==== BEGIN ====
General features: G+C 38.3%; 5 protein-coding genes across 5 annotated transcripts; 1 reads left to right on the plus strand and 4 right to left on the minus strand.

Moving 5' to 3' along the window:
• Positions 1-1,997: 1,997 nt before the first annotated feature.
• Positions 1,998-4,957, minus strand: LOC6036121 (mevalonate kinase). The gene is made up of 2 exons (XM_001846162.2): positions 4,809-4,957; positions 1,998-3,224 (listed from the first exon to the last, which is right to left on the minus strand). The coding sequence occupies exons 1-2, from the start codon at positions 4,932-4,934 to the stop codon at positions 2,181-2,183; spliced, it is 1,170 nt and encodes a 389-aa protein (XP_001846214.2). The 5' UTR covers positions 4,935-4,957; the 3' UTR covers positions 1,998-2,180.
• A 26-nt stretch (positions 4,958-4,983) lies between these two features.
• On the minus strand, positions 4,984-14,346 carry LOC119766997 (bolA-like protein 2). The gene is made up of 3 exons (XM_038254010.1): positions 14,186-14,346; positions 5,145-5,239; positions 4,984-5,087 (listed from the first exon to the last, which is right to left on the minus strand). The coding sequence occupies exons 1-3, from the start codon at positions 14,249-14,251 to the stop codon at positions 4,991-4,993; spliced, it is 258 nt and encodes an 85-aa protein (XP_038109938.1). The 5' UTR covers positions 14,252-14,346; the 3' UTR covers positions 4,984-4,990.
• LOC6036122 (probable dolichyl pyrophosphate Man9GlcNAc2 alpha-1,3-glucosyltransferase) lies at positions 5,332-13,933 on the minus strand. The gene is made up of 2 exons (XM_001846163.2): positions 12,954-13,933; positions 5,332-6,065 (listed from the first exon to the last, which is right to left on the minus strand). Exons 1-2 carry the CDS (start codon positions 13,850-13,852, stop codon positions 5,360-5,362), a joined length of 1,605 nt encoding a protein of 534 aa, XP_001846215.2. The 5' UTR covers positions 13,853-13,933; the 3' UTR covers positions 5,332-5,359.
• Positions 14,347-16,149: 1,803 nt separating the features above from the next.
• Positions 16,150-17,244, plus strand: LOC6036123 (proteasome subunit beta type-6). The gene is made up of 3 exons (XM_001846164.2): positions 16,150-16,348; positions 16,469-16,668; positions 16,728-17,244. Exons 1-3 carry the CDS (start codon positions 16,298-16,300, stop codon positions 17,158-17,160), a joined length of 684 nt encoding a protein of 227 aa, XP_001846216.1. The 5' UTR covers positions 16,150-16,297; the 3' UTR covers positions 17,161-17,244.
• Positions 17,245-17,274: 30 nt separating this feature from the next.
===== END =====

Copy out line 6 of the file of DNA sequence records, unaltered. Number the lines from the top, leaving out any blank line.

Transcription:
• On the minus strand, positions 4,984-14,346 carry LOC119766997 (bolA-like protein 2). The gene is made up of 3 exons (XM_038254010.1): positions 14,186-14,346; positions 5,145-5,239; positions 4,984-5,087 (listed from the first exon to the last, which is right to left on the minus strand). The coding sequence occupies exons 1-3, from the start codon at positions 14,249-14,251 to the stop codon at positions 4,991-4,993; spliced, it is 258 nt and encodes an 85-aa protein (XP_038109938.1). The 5' UTR covers positions 14,252-14,346; the 3' UTR covers positions 4,984-4,990.